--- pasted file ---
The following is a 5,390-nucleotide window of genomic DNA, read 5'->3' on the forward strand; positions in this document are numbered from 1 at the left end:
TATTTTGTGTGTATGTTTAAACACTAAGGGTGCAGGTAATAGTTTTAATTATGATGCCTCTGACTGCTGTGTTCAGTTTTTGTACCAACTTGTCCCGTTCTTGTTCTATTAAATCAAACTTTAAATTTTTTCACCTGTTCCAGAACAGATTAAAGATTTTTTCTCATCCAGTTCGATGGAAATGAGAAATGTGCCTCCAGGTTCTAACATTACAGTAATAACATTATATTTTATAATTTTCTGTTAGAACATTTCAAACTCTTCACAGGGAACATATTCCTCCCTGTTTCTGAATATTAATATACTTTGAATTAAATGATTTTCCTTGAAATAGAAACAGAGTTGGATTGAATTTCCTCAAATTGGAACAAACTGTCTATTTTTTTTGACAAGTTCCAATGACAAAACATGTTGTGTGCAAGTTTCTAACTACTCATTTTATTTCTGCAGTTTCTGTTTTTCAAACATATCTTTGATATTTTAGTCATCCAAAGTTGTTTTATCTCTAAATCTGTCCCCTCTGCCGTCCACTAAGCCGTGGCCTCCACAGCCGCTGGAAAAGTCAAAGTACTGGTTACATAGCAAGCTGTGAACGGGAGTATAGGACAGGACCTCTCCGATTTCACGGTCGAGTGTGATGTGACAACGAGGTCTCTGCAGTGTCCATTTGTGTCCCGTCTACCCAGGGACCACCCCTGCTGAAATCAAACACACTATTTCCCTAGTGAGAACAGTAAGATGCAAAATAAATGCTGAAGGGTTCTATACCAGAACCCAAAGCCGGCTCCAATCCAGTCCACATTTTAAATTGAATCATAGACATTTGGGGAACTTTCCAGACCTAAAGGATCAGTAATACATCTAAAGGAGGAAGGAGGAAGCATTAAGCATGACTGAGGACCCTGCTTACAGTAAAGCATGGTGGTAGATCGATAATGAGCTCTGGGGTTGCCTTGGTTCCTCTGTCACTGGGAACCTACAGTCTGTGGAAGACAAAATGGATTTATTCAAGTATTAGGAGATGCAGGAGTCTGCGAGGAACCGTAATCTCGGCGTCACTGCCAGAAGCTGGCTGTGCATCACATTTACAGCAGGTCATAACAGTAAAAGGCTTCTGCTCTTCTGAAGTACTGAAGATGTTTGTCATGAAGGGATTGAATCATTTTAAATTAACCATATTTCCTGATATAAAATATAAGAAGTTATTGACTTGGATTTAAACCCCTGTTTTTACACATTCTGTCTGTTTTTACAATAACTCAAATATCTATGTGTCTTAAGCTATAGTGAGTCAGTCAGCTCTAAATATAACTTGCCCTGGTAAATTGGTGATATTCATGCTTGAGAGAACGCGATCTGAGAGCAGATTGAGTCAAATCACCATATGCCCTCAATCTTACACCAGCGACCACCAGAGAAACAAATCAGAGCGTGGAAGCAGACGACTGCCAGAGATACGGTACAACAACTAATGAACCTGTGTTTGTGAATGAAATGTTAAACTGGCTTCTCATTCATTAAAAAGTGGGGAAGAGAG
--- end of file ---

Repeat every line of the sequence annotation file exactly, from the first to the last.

The following is a 5,390-nucleotide window of genomic DNA, read 5'->3' on the forward strand; positions in this document are numbered from 1 at the left end:
TATTTTGTGTGTATGTTTAAACACTAAGGGTGCAGGTAATAGTTTTAATTATGATGCCTCTGACTGCTGTGTTCAGTTTTTGTACCAACTTGTCCCGTTCTTGTTCTATTAAATCAAACTTTAAATTTTTTCACCTGTTCCAGAACAGATTAAAGATTTTTTCTCATCCAGTTCGATGGAAATGAGAAATGTGCCTCCAGGTTCTAACATTACAGTAATAACATTATATTTTATAATTTTCTGTTAGAACATTTCAAACTCTTCACAGGGAACATATTCCTCCCTGTTTCTGAATATTAATATACTTTGAATTAAATGATTTTCCTTGAAATAGAAACAGAGTTGGATTGAATTTCCTCAAATTGGAACAAACTGTCTATTTTTTTTGACAAGTTCCAATGACAAAACATGTTGTGTGCAAGTTTCTAACTACTCATTTTATTTCTGCAGTTTCTGTTTTTCAAACATATCTTTGATATTTTAGTCATCCAAAGTTGTTTTATCTCTAAATCTGTCCCCTCTGCCGTCCACTAAGCCGTGGCCTCCACAGCCGCTGGAAAAGTCAAAGTACTGGTTACATAGCAAGCTGTGAACGGGAGTATAGGACAGGACCTCTCCGATTTCACGGTCGAGTGTGATGTGACAACGAGGTCTCTGCAGTGTCCATTTGTGTCCCGTCTACCCAGGGACCACCCCTGCTGAAATCAAACACACTATTTCCCTAGTGAGAACAGTAAGATGCAAAATAAATGCTGAAGGGTTCTATACCAGAACCCAAAGCCGGCTCCAATCCAGTCCACATTTTAAATTGAATCATAGACATTTGGGGAACTTTCCAGACCTAAAGGATCAGTAATACATCTAAAGGAGGAAGGAGGAAGCATTAAGCATGACTGAGGACCCTGCTTACAGTAAAGCATGGTGGTAGATCGATAATGAGCTCTGGGGTTGCCTTGGTTCCTCTGTCACTGGGAACCTACAGTCTGTGGAAGACAAAATGGATTTATTCAAGTATTAGGAGATGCAGGAGTCTGCGAGGAACCGTAATCTCGGCGTCACTGCCAGAAGCTGGCTGTGCATCACATTTACAGCAGGTCATAACAGTAAAAGGCTTCTGCTCTTCTGAAGTACTGAAGATGTTTGTCATGAAGGGATTGAATCATTTTAAATTAACCATATTTCCTGATATAAAATATAAGAAGTTATTGACTTGGATTTAAACCCCTGTTTTTACACATTCTGTCTGTTTTTACAATAACTCAAATATCTATGTGTCTTAAGCTATAGTGAGTCAGTCAGCTCTAAATATAACTTGCCCTGGTAAATTGGTGATATTCATGCTTGAGAGAACGCGATCTGAGAGCAGATTGAGTCAAATCACCATATGCCCTCAATCTTACACCAGCGACCACCAGAGAAACAAATCAGAGCGTGGAAGCAGACGACTGCCAGAGATACGGTACAACAACTAATGAACCTGTGTTTGTGAATGAAATGTTAAACTGGCTTCTCATTCATTAAAAAGTGGGGAAGAGAG